There are also opportunities for the UK to agree higher standards such as mandatory CCTV in slaughterhouses or prohibiting the slaughter of farm animals without stunning.
Much still remains to be agreed. But we have already started the process of giving our recommendations to the UK government and we hope that you will join us so that, together, we can ensure nothing gets left behind and we can improve the standards we already have.
Campaigners want tougher penalties for dog fighting, amid concerns about its prevalence on Britain’s streets among young people using dogs for protection and to uphold their status.
The League Against Cruel Sports says undercover investigators were offered dogs that could be trained to fight.
It is also calling for a register of banned owners and a review of England and Wales’s Dangerous Dogs Act.
The act can be used against owners of any out-of-control dog, ministers say.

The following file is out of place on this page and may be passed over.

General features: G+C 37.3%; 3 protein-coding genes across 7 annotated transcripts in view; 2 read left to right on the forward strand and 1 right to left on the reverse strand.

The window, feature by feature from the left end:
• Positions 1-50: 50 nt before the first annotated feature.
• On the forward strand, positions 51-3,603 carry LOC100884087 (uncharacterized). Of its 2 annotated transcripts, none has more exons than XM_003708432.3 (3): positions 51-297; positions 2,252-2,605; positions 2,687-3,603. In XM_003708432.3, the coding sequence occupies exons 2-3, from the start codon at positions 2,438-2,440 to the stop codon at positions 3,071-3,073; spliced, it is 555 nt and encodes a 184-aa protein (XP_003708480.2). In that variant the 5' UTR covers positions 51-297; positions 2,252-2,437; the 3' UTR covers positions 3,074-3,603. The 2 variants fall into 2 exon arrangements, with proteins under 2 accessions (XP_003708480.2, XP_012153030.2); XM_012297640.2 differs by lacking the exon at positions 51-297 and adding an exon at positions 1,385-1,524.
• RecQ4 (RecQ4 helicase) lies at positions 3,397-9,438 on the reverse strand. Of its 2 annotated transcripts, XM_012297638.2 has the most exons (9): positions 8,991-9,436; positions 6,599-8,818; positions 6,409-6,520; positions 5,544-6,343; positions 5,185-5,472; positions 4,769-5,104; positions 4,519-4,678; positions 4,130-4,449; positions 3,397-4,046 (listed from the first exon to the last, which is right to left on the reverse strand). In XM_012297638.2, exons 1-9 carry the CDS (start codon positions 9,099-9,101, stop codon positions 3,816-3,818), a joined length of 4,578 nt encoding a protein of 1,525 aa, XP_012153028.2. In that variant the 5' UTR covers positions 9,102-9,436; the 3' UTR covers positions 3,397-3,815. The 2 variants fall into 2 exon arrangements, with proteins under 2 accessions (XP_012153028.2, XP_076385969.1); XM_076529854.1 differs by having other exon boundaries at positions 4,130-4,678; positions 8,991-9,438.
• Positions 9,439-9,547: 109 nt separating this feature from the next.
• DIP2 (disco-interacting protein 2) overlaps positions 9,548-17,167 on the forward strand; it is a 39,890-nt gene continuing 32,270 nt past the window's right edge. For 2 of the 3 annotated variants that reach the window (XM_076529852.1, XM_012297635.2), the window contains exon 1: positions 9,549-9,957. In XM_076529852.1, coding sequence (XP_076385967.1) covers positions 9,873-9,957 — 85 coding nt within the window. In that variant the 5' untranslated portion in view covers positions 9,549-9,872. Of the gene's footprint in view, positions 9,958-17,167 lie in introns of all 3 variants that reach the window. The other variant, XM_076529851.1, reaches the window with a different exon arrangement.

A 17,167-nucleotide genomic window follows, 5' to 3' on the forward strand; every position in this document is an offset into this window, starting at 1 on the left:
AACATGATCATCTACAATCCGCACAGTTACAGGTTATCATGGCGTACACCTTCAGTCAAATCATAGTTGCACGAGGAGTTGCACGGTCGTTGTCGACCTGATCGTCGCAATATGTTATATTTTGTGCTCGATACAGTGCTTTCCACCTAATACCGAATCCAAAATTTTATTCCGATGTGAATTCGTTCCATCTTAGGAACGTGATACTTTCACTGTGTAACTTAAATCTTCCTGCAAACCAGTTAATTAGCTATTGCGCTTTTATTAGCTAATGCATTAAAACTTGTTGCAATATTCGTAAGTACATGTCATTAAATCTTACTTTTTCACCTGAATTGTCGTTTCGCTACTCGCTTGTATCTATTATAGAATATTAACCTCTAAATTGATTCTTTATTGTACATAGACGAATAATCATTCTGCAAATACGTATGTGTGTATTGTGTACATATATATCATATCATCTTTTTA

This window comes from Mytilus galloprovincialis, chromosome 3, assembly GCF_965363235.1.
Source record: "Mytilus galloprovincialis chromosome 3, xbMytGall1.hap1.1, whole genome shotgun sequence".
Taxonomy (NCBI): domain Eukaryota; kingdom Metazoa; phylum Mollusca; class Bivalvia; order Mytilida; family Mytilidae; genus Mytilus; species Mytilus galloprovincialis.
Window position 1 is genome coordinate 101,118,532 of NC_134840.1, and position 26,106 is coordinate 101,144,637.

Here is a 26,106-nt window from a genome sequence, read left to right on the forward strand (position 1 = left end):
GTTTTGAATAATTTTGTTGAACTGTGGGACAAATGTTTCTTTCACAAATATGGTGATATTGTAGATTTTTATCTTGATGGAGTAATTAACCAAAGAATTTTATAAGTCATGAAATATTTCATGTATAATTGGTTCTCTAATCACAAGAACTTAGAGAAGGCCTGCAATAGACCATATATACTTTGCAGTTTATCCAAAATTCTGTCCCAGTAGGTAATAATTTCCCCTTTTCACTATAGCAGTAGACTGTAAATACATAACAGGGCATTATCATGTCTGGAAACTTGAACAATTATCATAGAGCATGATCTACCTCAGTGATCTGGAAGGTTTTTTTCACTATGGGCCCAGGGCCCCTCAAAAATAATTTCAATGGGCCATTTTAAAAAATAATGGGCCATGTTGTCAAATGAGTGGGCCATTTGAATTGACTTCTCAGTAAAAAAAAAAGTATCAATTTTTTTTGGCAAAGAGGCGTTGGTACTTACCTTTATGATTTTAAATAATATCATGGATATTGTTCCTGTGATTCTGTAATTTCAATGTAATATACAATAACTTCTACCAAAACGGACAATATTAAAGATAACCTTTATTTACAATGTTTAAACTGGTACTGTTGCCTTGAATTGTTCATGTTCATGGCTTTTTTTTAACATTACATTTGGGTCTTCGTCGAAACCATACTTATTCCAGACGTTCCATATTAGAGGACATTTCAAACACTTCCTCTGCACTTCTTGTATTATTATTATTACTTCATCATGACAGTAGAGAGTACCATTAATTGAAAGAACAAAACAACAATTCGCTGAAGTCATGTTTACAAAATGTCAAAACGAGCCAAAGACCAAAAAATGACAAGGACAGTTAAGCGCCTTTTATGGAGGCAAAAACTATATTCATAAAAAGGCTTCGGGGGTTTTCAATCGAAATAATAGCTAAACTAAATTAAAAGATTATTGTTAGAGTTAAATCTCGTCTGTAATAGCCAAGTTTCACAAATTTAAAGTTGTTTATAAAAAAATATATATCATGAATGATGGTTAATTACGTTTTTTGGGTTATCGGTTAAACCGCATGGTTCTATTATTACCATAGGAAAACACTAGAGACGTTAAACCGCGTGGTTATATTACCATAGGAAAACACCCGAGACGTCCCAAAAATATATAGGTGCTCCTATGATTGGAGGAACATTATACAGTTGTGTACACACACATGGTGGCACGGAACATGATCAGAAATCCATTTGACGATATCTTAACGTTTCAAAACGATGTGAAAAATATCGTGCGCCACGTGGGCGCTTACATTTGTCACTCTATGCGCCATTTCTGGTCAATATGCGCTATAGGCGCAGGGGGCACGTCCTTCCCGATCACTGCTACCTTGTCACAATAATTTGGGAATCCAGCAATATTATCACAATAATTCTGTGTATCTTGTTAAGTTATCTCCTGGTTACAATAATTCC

But the League argues that the legislation targets particular types of dog, rather than poor behaviour by their owners.
It wants to see the law reformed, and a specific offence of dog fighting introduced with a minimum three year custodial sentence. It is currently banned under wider animal fighting laws.
A report by the League said dog fighting had moved from organised confrontations in purpose-built pits, to so-called “rolls” in which dogs on chains fight on behalf of their owners. They are often young men keen to uphold their reputation on the street, it said.